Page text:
IBA: Buildings and Structures: Meaning of structure
There is no definition of building in the IBA legislation. In this part of the manual building means building or structure.
You should treat something as a structure if it has been artificially erected or constructed and is distinct from the earth surrounding it.
Land that retains its character as land is not a structure, even if it has been cultivated or modified in some way. For example, grass tennis courts, grass football pitches, grass bowling greens and golf courses are not structures.
There are no tax cases about the meaning of structure but there are several rating cases. In one of them, I*nland Revenue Commissioners v Smyth 3KB406, *the point at issue waswhether a road was a structure. In that case Scrutton J said that:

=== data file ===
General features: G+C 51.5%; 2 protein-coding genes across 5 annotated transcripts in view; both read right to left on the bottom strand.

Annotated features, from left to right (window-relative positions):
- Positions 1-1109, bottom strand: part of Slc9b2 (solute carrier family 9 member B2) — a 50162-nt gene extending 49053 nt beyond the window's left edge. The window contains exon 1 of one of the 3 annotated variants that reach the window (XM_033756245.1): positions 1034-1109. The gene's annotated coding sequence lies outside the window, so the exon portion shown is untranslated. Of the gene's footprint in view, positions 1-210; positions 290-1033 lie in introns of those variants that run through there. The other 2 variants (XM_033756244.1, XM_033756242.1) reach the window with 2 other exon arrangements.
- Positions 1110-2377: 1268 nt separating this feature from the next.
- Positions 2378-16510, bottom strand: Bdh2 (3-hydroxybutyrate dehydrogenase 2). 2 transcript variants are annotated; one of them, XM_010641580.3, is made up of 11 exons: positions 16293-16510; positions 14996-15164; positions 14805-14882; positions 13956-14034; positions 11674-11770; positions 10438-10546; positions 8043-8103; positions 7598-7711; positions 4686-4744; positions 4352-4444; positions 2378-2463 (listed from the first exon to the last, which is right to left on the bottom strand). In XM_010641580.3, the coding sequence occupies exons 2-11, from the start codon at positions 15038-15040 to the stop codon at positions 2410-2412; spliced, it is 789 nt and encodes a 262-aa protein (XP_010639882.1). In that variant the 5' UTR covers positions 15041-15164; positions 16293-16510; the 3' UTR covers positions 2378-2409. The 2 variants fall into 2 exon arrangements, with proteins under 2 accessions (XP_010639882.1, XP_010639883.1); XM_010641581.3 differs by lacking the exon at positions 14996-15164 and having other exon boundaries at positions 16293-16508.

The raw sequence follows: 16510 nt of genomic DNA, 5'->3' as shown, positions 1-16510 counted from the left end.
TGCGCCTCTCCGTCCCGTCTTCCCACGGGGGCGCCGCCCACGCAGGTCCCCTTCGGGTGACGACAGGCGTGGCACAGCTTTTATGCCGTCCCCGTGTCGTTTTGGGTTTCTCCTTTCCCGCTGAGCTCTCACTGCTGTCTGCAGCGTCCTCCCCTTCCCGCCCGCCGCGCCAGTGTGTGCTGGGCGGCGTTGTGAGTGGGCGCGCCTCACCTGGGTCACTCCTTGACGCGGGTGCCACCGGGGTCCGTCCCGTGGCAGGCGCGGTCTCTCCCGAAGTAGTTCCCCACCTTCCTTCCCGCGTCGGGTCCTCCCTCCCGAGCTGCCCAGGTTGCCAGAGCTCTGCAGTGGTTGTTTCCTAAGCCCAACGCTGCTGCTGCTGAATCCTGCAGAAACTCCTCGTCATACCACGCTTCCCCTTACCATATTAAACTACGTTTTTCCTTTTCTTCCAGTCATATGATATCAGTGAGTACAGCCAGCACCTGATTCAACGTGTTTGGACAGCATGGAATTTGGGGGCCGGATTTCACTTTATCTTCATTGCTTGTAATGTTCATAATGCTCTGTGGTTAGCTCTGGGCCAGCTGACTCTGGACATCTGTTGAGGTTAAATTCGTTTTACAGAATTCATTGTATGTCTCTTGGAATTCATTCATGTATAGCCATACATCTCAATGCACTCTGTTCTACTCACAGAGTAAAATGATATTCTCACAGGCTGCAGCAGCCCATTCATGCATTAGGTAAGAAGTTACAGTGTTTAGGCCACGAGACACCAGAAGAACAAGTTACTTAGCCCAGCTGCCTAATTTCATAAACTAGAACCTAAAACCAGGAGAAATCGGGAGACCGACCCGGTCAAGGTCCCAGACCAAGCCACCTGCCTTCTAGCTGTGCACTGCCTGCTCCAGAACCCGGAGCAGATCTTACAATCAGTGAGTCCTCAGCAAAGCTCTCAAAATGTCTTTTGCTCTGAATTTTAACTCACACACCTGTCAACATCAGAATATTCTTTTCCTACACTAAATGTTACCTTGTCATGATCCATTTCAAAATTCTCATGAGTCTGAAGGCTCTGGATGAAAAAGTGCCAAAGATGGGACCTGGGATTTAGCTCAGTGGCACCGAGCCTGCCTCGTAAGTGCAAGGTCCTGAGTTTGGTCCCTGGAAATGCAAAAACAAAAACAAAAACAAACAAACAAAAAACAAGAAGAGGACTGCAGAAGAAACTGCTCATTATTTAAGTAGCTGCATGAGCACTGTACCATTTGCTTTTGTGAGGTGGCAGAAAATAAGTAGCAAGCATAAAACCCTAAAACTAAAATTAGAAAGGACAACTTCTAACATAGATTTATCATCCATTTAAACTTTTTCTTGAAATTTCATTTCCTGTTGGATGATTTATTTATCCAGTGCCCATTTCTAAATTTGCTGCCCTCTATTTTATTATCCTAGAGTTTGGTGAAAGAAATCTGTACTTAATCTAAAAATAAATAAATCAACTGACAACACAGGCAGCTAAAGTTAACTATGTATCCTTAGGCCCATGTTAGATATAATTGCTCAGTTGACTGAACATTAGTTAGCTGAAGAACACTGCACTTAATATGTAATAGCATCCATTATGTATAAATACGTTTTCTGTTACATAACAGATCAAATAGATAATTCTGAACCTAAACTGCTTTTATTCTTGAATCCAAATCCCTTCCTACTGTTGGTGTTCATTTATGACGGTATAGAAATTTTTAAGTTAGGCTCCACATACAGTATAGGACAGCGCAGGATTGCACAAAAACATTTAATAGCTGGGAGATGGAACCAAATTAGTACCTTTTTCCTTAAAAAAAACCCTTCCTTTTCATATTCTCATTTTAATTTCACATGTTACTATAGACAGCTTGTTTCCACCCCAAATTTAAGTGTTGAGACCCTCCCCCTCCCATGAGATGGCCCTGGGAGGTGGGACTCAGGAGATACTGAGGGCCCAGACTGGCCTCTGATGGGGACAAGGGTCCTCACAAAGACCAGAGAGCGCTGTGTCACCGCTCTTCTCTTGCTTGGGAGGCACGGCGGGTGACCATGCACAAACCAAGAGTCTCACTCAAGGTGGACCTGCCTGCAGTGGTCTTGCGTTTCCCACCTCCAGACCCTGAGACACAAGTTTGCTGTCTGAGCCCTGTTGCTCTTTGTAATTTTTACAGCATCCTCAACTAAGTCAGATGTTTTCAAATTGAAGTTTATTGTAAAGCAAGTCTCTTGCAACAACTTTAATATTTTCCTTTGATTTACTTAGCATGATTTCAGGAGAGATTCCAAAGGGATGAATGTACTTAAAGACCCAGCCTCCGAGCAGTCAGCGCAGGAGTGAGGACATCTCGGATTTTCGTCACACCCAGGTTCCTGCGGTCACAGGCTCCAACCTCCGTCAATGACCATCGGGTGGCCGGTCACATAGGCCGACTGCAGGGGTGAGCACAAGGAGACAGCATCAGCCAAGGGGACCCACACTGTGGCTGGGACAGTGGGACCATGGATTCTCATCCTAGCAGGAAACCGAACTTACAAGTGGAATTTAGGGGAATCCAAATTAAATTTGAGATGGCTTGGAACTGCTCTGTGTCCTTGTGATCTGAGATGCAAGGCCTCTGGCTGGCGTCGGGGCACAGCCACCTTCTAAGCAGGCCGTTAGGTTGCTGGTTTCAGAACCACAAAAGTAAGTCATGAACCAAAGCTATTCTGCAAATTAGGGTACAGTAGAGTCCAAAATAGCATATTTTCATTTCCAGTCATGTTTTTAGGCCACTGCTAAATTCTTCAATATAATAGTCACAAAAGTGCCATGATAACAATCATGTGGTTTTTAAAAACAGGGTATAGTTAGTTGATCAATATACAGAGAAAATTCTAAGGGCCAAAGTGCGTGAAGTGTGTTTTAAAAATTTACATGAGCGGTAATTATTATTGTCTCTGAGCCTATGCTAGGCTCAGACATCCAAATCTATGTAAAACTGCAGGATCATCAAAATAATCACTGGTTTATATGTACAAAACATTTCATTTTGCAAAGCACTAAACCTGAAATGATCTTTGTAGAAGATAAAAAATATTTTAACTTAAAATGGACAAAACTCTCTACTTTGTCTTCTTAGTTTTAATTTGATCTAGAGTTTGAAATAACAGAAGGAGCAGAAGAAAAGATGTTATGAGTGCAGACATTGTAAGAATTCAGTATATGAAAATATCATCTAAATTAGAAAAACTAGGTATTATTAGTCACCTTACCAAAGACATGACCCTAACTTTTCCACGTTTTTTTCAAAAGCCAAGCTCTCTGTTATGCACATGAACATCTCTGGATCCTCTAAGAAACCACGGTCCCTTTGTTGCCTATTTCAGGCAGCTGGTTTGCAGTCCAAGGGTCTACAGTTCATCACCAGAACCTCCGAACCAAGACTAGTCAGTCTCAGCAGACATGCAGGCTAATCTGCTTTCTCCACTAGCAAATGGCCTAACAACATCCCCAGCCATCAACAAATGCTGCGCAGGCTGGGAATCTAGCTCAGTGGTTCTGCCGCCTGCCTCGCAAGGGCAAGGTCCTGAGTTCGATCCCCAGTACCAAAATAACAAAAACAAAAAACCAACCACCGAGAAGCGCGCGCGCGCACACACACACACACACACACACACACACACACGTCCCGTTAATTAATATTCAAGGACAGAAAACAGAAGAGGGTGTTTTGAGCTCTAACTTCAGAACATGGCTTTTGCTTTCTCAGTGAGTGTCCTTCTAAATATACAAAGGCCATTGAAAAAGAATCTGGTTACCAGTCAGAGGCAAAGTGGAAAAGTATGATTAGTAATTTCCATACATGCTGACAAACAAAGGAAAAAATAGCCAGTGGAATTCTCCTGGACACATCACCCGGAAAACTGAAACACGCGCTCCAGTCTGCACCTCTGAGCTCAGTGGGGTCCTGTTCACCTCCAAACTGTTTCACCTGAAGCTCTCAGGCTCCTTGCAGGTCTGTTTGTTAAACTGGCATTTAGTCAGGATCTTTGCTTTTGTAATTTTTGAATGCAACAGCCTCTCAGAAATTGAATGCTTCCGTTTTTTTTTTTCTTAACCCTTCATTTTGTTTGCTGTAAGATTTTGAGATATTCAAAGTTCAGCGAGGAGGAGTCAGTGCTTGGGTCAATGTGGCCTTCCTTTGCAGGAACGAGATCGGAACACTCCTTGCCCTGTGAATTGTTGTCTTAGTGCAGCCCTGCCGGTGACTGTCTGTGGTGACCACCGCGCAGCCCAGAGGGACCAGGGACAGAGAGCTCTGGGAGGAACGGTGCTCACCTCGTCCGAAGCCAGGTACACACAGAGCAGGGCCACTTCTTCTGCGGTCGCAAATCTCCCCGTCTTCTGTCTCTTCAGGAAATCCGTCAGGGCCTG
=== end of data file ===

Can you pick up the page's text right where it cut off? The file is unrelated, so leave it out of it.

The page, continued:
In my view it is a question of fact in each case; a gravel path though from repeated gravellings it is harder than the surrounding soil would not in my opinion be a structure, while the roads one is familiar with in Switzerland, the Tyrol, and Italy, in parts built up on mountain sides, in parts cut out of solid rock, would I think clearly be structures, as would the elaborate compositions of concrete, wood blocks, and tarmac used for heavy motor traffic at the present day. Between the two there is every variety of degree of solidity and permanence. Again, the modern earth banks of a reservoir, recently erected and continually repaired, may well be a structure, while the huge earthworks, long ago constructed and repaired, but now become part of the original earth and left to weather with it such as Maiden’s Castle, Flower’s Barrow and Badbury Rings in the county of Dorset, or Grim’s Dyke, Offa’s Dyke and Dane’s Dyke, as they run through England, have, in my view, long ceased to be structures, and become natural features of the earth. I think a structure is something artificially erected, constructed, put together, of a certain degree of size and permanence, which is still maintained as an artificial erection, or which, though not so maintained, has not become indistinguishable in bounds from the natural earth surrounding. What degree of size and permanence will do is a question of fact in every case.